The Olympic Club, 1955
Jack Fleck, a little-known municipal course pro from Iowa, pulled off one of golf’s greatest shocks and on one of the toughest courses in US Open history in 1955. Both Fleck and Ben Hogan finished with a score of 287 (seven over par). But Fleck would pull off an unbelievable shock by defeating Hogan in an 18-hole play-off, apparently using clubs manufactured by Hogan’s company. The rough at the Olympic Club came under heavy scrutiny. Sam Snead said of the rough: “The strongest man in the world can’t hit the thing 10 feet out of some of this grass.”
Southern Hills, 1958
Dubbed the Blast Furnace Open for the baking hot weather and high winds in Tulsa, only three players broke 290 at Southern Hills. It was Tommy Bolt who would beat the heat to win with a score of three-over-par 283.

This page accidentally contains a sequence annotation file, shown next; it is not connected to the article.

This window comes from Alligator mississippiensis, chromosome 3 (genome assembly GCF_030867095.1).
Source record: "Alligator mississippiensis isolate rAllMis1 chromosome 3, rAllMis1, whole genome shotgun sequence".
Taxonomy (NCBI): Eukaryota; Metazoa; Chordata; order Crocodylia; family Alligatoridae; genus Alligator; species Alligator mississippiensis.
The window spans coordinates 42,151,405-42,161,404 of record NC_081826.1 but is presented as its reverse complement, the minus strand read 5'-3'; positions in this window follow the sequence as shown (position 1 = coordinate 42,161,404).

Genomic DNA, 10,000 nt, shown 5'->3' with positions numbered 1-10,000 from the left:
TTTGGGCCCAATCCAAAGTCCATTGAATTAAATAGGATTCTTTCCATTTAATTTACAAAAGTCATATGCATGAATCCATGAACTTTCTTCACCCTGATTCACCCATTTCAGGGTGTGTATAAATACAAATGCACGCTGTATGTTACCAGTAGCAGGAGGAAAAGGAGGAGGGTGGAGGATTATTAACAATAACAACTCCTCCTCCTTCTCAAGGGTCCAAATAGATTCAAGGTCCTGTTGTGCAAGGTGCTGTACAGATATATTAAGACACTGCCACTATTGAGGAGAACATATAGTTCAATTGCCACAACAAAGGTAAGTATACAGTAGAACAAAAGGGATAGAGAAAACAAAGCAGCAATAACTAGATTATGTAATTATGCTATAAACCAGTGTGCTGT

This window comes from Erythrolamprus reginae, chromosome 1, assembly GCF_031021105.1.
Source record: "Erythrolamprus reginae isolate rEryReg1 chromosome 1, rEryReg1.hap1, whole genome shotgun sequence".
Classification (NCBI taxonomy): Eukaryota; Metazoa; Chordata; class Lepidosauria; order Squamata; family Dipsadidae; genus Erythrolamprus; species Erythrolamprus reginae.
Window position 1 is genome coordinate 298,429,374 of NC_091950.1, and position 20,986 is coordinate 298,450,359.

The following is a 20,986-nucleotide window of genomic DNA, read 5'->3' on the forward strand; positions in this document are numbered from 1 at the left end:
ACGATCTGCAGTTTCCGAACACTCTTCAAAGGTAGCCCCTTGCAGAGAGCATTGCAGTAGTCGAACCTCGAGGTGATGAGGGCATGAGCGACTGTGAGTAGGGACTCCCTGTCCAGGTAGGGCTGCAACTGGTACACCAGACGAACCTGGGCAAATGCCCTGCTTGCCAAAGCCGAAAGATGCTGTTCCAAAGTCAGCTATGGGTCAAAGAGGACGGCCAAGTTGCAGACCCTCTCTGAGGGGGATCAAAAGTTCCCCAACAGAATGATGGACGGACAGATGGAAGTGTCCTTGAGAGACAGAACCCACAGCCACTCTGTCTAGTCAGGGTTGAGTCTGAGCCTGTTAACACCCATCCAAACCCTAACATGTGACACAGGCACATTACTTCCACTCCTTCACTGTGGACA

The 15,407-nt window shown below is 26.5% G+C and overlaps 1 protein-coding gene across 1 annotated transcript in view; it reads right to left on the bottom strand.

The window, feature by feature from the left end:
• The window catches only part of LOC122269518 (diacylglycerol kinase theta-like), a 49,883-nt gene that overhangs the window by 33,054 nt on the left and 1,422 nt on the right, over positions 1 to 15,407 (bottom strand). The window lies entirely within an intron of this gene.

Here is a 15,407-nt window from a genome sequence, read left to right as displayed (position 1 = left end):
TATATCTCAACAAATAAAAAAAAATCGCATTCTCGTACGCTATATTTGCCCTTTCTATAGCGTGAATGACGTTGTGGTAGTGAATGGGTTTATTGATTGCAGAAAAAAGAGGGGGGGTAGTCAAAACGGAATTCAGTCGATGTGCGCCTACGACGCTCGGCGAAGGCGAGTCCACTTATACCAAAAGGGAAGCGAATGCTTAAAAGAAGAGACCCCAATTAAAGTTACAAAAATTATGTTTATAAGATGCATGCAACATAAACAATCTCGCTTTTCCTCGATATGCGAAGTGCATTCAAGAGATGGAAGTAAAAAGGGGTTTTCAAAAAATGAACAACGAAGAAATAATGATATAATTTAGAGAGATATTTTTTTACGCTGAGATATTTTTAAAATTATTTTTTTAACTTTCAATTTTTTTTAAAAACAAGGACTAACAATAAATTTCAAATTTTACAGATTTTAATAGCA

“They ruined a good farm when they built this course,” said American Dave Hill of the test at Hazeltine in 1970 – and he finished second. The course, which hosted last year’s Ryder Cup, had only opened eight years earlier. Many players suffered a torrid first day as 35mph winds – gusting past 40 – swept away their chances. But England’s Tony Jacklin withstood the challenge to land his second Major title thanks to an impressive seven-under 281.